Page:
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Civil strife

Culture of male violence undermines society

by Rita Schäfer

In brief

Workday life in weapons: young soldier in the Congo

Workday life in weapons: young soldier in the Congo

The willingness of men to commit violence after wars often poses tremendous problems for peace missions and thwarts reconstruction efforts. Innovative ways of redefining masculine identities in a non-violent way would often make an important difference.

After an official peace agreement is signed, numerous demobilised soldiers and militia typically continue to commit violence. The victims are by no means only women and girls. Rather, the perpetrators destabilise society in general; they attack men too and commit robbery. Sometimes, even UN peacekeepers and staff from international organisations become their victims.

In the past few years, the UN resolutions 1325 and 1820 on women, peace and security have boosted the perception of sexualised violence as a war crime and a threat to international security. Most aid projects, however, remain reactive and focus on female victims. At multiple levels, it would be worth getting men to change their attitudes, as panel members agreed at an event organised by the Heinrich Böll Foundation in Berlin in May.

Monika Hauser, the founder of the NGO medica mondiale, knows from former Yugoslavia what baggage post-war societies carry with them. In the war, rape was used strategically, and it was hard to press charges against the perpetrators after the war. Forced prostitution, moreover, hampers the establishment of a violence-free post-war society, and so does the trafficking of women and girls. Hauser points out that soldiers and civilian aid workers sometimes buyed prostitutes’ services themselves, and all too often, their leaders did not acknowledge the degree to which the men under their command got entangled in criminal settings.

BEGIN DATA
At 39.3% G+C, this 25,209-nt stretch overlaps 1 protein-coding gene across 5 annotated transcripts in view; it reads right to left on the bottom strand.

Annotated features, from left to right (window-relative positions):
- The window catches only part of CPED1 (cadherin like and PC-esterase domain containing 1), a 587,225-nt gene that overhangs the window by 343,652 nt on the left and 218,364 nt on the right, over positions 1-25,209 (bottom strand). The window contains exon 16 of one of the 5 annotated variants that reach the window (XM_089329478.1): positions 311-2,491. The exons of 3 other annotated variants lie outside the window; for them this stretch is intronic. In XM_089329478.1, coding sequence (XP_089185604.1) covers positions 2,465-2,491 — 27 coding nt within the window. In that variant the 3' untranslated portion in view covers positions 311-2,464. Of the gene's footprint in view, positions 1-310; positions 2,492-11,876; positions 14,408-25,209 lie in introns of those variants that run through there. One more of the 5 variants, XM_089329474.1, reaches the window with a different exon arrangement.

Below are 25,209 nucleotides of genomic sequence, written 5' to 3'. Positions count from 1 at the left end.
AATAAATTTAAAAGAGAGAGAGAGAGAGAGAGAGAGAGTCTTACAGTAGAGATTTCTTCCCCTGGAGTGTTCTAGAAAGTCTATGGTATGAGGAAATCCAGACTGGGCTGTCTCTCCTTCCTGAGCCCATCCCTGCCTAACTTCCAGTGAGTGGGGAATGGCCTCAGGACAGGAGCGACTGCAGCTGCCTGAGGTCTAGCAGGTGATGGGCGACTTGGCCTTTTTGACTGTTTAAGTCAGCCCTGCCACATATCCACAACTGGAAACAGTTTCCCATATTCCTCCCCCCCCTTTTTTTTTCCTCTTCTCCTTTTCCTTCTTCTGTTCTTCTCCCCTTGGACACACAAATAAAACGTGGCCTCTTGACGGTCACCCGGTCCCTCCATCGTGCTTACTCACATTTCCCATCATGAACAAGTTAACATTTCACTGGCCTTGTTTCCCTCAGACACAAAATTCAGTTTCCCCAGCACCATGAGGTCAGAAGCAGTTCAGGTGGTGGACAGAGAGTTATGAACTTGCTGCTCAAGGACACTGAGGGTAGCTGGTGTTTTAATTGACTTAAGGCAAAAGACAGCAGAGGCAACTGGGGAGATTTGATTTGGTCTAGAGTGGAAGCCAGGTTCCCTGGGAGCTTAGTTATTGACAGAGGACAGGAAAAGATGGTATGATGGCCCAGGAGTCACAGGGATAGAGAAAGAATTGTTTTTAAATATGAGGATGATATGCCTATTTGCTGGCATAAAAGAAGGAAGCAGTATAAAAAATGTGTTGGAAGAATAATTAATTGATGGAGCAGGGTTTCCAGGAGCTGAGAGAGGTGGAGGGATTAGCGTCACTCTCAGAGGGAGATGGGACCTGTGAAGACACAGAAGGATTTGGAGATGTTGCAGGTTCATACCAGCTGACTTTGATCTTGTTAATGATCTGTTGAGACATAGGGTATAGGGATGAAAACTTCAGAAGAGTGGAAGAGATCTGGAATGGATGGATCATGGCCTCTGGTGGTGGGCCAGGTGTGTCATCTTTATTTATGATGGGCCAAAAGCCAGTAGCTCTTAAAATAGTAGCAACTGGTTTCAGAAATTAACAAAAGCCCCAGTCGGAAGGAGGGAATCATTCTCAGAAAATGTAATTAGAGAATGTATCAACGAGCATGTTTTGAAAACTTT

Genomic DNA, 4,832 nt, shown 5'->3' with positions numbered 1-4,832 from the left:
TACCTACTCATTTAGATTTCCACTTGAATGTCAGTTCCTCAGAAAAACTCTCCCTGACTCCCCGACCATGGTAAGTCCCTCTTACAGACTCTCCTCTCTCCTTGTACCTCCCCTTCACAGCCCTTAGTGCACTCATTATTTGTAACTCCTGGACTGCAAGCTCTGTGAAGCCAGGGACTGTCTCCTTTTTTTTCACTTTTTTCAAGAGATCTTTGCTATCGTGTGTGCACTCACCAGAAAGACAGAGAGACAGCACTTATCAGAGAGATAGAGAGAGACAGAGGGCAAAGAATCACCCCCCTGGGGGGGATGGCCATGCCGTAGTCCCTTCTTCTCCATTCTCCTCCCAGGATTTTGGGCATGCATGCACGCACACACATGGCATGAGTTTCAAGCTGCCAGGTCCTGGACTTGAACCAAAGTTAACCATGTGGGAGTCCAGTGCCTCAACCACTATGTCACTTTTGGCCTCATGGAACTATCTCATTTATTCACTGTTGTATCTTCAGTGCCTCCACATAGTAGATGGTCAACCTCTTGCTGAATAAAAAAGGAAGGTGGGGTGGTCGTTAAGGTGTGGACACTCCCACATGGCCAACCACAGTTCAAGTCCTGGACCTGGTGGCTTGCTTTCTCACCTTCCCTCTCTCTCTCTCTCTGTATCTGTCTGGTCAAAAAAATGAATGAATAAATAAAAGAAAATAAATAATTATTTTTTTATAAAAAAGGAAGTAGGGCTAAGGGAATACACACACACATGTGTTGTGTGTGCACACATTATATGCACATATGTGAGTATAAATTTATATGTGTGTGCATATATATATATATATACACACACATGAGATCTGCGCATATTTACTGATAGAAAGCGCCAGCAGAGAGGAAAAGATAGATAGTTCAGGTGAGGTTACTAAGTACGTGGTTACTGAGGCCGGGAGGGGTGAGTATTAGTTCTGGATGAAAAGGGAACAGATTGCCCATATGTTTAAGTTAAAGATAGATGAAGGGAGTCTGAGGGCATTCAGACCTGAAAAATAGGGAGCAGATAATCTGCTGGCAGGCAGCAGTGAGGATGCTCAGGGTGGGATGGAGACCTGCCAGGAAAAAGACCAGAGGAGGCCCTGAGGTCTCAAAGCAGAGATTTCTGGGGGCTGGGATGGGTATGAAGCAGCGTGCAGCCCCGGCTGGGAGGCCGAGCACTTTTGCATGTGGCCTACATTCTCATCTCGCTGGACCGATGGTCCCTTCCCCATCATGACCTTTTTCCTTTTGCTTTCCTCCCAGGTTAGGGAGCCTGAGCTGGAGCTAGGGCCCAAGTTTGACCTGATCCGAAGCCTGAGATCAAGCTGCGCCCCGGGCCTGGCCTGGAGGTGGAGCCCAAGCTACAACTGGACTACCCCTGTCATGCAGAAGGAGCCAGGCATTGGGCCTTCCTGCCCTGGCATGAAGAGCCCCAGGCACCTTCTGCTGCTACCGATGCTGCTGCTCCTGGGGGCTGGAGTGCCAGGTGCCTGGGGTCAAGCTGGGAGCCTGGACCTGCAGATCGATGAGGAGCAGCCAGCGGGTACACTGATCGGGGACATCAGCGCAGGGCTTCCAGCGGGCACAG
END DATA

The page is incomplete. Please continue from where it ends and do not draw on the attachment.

For local soldiers who were demobilised and men who had to give up their weapons, the sexual power that international forces and civilian aid workers wield is often unbearable. The cases in which UN peacekeepers abused women and girls prove that the problem is serious in spite of the UN’s policy of zero tolerance.

In the context of security sector reforms, government agencies must tackle militarised ideas of masculinity. Non-­governmental organisations can support them in meaningful ways. Chris Dolan of the Kampala-based Refugee Law Project told the meeting how to train the police to improve officers’ interaction with those seeking help. These programmes build on officers’ professional ethics and take their everyday experience into account. The staff at refugee camps is another target group of the Refugee Law Project. Dolan says it is useful for them to understand how humiliating camp life can feel to men who used to be warriors, even if many of them were subjected to violence too.

Patrick Godana of Cape Town’s Sonke Gender Justice Network gave an example of violent men who are prepared to change. A number of Sonke staff were involved in the fight against apartheid. They are today no longer willing to accept South Africa’s extremely high murder rate, the high number of rapes and the high incidence of HIV/AIDS. These men now reach out to schoolchildren, teachers and politicians.

As Godana put it, every man can learn to accept responsibility for himself and his social environment. Discussion should focus on a person’s own experience with ­violence and discrimination. In peer groups, young men can be encouraged to stand up against violence. If the interaction between men and women in South Africa is to change, however, NGOs will even have to go further – they must make sure that laws are reformed and reforms are enforced.

Rita Schäfer